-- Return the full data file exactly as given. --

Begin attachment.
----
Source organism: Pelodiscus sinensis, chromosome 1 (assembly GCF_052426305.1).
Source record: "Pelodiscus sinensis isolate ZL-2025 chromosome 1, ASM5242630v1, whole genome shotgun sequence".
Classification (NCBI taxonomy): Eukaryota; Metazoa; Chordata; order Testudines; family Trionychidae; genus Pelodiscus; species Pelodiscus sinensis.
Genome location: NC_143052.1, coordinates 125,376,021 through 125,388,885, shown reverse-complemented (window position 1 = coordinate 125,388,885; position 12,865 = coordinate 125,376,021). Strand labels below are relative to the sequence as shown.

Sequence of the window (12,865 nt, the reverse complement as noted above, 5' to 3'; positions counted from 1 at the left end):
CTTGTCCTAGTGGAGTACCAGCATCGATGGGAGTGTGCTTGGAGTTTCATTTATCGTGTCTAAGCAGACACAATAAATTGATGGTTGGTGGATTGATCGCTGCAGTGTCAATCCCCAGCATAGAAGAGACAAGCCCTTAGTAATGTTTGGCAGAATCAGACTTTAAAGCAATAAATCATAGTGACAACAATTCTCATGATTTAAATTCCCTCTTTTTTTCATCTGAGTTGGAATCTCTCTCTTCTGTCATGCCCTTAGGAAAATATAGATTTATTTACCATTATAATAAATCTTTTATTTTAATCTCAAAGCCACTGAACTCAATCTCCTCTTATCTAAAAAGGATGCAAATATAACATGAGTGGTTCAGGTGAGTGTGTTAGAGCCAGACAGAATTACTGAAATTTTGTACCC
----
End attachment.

Source organism: Pelodiscus sinensis, chromosome 1 (assembly GCF_052426305.1).
Source record: "Pelodiscus sinensis isolate ZL-2025 chromosome 1, ASM5242630v1, whole genome shotgun sequence".
Classification (NCBI taxonomy): Eukaryota; Metazoa; Chordata; order Testudines; family Trionychidae; genus Pelodiscus; species Pelodiscus sinensis.
Genome location: NC_143052.1, coordinates 125,376,021 through 125,388,885, shown reverse-complemented (window position 1 = coordinate 125,388,885; position 12,865 = coordinate 125,376,021). Strand labels below are relative to the sequence as shown.

Sequence of the window (12,865 nt, the reverse complement as noted above, 5' to 3'; positions counted from 1 at the left end):
CTTGTCCTAGTGGAGTACCAGCATCGATGGGAGTGTGCTTGGAGTTTCATTTATCGTGTCTAAGCAGACACAATAAATTGATGGTTGGTGGATTGATCGCTGCAGTGTCAATCCCCAGCATAGAAGAGACAAGCCCTTAGTAATGTTTGGCAGAATCAGACTTTAAAGCAATAAATCATAGTGACAACAATTCTCATGATTTAAATTCCCTCTTTTTTTCATCTGAGTTGGAATCTCTCTCTTCTGTCATGCCCTTAGGAAAATATAGATTTATTTACCATTATAATAAATCTTTTATTTTAATCTCAAAGCCACTGAACTCAATCTCCTCTTATCTAAAAAGGATGCAAATATAACATGAGTGGTTCAGGTGAGTGTGTTAGAGCCAGACAGAATTACTGAAATTTTGTACCC